The Hollandse Schouwburg (Dutch theater) was opened on the 5th of May 1892 in the Amsterdam Plantage District, it was designed by the Dutch architect Cornelis Antonius Bombach. Initially it was named the Artis Schouwburg, but two years later it was renamed the Hollandsche Schouwburg. In the beginning of the Nazi occupation of the Netherlands, little changed in the daily life of the theater, but in 1941 the Nazis changed the name of the theater to the Joodse Schouwburg (Jewish Theatre). This happened in tandem with the Nazi law 138/41, which excluded Jews from many public spaces in an attempt to further segregate them from the rest of the population. From that point on only Jewish actors and artists were allowed to perform – for a strictly Jewish audience. Inadvertently, this however did lead to the theater becoming a breeding ground of high level Jewish culture, with many Jewish orchestras, cultural orginisations, and theatre companies being formed and performing. The theater furthermore started to function as a location where Jewish wedding ceremonies were held.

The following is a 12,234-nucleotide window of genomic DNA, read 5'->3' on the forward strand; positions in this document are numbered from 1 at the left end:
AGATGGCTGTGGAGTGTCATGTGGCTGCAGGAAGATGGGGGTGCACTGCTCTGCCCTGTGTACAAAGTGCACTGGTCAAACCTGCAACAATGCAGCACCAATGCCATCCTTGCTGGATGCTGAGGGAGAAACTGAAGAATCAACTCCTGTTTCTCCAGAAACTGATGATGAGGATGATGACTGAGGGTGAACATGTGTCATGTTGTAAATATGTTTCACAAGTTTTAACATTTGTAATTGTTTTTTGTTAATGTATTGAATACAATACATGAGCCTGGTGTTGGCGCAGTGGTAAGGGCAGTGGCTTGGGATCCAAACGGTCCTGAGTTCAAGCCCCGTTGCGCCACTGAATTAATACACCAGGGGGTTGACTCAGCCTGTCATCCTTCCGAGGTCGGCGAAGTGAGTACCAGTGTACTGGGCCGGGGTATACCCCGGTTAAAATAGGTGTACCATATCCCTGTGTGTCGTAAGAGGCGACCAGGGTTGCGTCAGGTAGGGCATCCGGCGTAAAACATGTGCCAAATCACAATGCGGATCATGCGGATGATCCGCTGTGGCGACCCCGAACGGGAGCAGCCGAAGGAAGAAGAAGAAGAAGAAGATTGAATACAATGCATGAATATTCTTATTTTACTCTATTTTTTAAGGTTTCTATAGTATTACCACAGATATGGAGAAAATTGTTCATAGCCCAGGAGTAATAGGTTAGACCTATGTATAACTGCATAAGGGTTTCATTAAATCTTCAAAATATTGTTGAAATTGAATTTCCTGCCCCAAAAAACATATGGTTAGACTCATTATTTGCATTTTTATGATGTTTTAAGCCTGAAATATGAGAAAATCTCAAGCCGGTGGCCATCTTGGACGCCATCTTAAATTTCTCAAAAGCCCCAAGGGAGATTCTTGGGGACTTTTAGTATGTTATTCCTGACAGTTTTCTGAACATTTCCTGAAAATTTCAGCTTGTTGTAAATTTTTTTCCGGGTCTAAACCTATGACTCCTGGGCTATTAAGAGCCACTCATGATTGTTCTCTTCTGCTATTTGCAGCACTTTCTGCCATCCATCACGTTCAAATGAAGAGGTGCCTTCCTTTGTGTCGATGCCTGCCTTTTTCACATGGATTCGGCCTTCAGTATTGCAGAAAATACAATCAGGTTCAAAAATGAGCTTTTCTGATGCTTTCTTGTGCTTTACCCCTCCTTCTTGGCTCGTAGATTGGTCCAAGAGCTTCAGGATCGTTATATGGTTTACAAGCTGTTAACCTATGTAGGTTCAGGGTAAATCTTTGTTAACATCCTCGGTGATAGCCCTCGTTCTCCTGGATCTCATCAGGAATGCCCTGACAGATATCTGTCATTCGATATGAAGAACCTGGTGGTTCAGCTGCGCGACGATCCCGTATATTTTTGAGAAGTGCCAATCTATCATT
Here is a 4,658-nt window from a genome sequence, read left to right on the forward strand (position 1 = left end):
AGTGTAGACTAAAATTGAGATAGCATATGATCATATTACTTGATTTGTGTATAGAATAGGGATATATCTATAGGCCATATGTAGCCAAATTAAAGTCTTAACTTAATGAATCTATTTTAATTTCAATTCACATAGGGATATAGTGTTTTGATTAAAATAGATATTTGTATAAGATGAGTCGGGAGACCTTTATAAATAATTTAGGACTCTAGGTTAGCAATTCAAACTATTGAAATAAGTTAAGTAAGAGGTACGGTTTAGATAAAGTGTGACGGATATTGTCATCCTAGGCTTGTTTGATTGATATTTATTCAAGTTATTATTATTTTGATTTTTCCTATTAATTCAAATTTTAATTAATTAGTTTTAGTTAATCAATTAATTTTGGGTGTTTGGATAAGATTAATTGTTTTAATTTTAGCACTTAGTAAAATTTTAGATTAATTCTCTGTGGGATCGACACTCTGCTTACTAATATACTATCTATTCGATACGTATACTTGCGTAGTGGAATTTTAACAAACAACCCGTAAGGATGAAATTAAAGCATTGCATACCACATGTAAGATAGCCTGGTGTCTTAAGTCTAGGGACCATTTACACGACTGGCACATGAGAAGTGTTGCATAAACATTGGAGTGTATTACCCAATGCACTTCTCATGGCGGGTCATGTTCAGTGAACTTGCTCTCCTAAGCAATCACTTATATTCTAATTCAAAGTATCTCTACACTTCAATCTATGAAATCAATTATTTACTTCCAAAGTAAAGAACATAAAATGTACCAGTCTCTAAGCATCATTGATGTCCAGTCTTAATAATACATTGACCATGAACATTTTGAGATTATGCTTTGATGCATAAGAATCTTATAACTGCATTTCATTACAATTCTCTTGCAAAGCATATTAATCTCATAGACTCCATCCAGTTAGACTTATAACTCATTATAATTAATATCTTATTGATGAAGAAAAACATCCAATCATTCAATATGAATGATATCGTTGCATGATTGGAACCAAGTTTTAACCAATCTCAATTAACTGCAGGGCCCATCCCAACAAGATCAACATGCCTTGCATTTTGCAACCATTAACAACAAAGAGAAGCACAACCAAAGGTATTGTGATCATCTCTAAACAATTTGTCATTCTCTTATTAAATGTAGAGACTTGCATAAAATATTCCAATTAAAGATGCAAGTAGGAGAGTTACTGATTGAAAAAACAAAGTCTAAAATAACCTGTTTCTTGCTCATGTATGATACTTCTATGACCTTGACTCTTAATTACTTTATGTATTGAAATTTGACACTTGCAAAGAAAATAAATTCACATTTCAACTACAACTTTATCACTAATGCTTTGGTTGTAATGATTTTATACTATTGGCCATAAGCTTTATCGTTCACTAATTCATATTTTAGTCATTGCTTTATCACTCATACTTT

On the 20th of July 1942 the Nazis started using the Hollandsche Schouwburg (Dutch Theater), then named the Joodse Schouwburg (Jewish Theater), as a deportation location. From then on the Nazis also started to call the theater the Umschlagplatz Plantage Middenlaan (Storage place Plantage Middenlaan). All shows stopped and Jews from Amsterdam and the surrounding areas were summoned to report at the Theater. The theater started to function as a prison for those Jews captured in the razzias and those that arrived ‘voluntarily’. From 1943 onwards the Nazis also employed Dutch collaborators, also known as the Colonne Henneicke (Henneicke Column), to expose Jews that had gone into hiding. At arrival in the theater registration took place, and the waiting period started. People were locked up in the theater for hours, days, and even weeks, before being deported to the Dutch transit camps of Westerbork and Vught. The theatre, which was not built for housing so many people for such a long time became a cramped, unhealthy, and fearful place. The Nazis also took control of the nursery at the opposite side of the street, where children up to 12, separated from their parents, awaited deportation. This nursery however also became a place of resistance, with resistance groups smuggling out Jewish babies in for example bags, handing them over to other resistance groups on Amsterdam Central Station, who then proceeded to bring them to hiding places. Around 600 kids were saved from deportation in this fashion. The last transport from the Hollandsche Schouwburg (Dutch Theater) took place on the 19th of November 1943. Tens of thousands of people had been placed on transport from the Hollandsche Schouwburg (Dutch Theater).